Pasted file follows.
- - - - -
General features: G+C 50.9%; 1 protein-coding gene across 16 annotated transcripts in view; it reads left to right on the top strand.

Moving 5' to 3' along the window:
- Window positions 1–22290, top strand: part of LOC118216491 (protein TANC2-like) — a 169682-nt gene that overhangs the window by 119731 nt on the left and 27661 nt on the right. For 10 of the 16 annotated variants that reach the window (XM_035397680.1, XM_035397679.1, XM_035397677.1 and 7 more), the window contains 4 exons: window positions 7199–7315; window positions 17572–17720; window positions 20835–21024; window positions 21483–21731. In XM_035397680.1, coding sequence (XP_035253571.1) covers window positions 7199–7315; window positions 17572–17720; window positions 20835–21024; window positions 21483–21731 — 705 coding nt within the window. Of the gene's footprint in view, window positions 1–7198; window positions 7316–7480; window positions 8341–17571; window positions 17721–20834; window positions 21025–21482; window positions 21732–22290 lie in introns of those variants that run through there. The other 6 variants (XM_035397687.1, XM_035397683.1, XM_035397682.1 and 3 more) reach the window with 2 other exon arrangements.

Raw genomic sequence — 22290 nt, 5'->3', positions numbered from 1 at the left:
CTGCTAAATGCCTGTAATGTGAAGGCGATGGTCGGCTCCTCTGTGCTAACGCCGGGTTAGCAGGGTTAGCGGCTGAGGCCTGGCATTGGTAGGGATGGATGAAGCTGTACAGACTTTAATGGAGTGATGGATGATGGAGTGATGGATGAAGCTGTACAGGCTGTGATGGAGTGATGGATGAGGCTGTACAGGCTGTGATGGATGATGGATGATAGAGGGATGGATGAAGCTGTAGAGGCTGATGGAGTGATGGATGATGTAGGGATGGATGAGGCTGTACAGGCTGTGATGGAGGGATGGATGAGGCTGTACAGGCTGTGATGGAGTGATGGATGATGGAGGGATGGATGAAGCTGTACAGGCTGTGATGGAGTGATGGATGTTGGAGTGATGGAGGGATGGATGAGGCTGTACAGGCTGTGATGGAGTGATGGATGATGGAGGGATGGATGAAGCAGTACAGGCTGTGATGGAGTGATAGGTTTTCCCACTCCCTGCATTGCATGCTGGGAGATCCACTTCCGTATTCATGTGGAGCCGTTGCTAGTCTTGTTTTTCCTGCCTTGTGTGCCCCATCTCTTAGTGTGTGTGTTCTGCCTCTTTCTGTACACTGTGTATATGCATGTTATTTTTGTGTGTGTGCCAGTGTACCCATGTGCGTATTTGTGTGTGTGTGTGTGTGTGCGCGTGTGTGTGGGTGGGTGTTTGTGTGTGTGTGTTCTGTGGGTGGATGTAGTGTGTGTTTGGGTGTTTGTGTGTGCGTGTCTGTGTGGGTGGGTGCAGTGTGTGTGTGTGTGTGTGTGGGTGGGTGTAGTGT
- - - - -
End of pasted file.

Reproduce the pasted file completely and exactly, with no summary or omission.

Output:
General features: G+C 50.9%; 1 protein-coding gene across 16 annotated transcripts in view; it reads left to right on the top strand.

Moving 5' to 3' along the window:
- Window positions 1–22290, top strand: part of LOC118216491 (protein TANC2-like) — a 169682-nt gene that overhangs the window by 119731 nt on the left and 27661 nt on the right. For 10 of the 16 annotated variants that reach the window (XM_035397680.1, XM_035397679.1, XM_035397677.1 and 7 more), the window contains 4 exons: window positions 7199–7315; window positions 17572–17720; window positions 20835–21024; window positions 21483–21731. In XM_035397680.1, coding sequence (XP_035253571.1) covers window positions 7199–7315; window positions 17572–17720; window positions 20835–21024; window positions 21483–21731 — 705 coding nt within the window. Of the gene's footprint in view, window positions 1–7198; window positions 7316–7480; window positions 8341–17571; window positions 17721–20834; window positions 21025–21482; window positions 21732–22290 lie in introns of those variants that run through there. The other 6 variants (XM_035397687.1, XM_035397683.1, XM_035397682.1 and 3 more) reach the window with 2 other exon arrangements.

Raw genomic sequence — 22290 nt, 5'->3', positions numbered from 1 at the left:
CTGCTAAATGCCTGTAATGTGAAGGCGATGGTCGGCTCCTCTGTGCTAACGCCGGGTTAGCAGGGTTAGCGGCTGAGGCCTGGCATTGGTAGGGATGGATGAAGCTGTACAGACTTTAATGGAGTGATGGATGATGGAGTGATGGATGAAGCTGTACAGGCTGTGATGGAGTGATGGATGAGGCTGTACAGGCTGTGATGGATGATGGATGATAGAGGGATGGATGAAGCTGTAGAGGCTGATGGAGTGATGGATGATGTAGGGATGGATGAGGCTGTACAGGCTGTGATGGAGGGATGGATGAGGCTGTACAGGCTGTGATGGAGTGATGGATGATGGAGGGATGGATGAAGCTGTACAGGCTGTGATGGAGTGATGGATGTTGGAGTGATGGAGGGATGGATGAGGCTGTACAGGCTGTGATGGAGTGATGGATGATGGAGGGATGGATGAAGCAGTACAGGCTGTGATGGAGTGATAGGTTTTCCCACTCCCTGCATTGCATGCTGGGAGATCCACTTCCGTATTCATGTGGAGCCGTTGCTAGTCTTGTTTTTCCTGCCTTGTGTGCCCCATCTCTTAGTGTGTGTGTTCTGCCTCTTTCTGTACACTGTGTATATGCATGTTATTTTTGTGTGTGTGCCAGTGTACCCATGTGCGTATTTGTGTGTGTGTGTGTGTGTGCGCGTGTGTGTGGGTGGGTGTTTGTGTGTGTGTGTTCTGTGGGTGGATGTAGTGTGTGTTTGGGTGTTTGTGTGTGCGTGTCTGTGTGGGTGGGTGCAGTGTGTGTGTGTGTGTGTGTGGGTGGGTGTAGTGT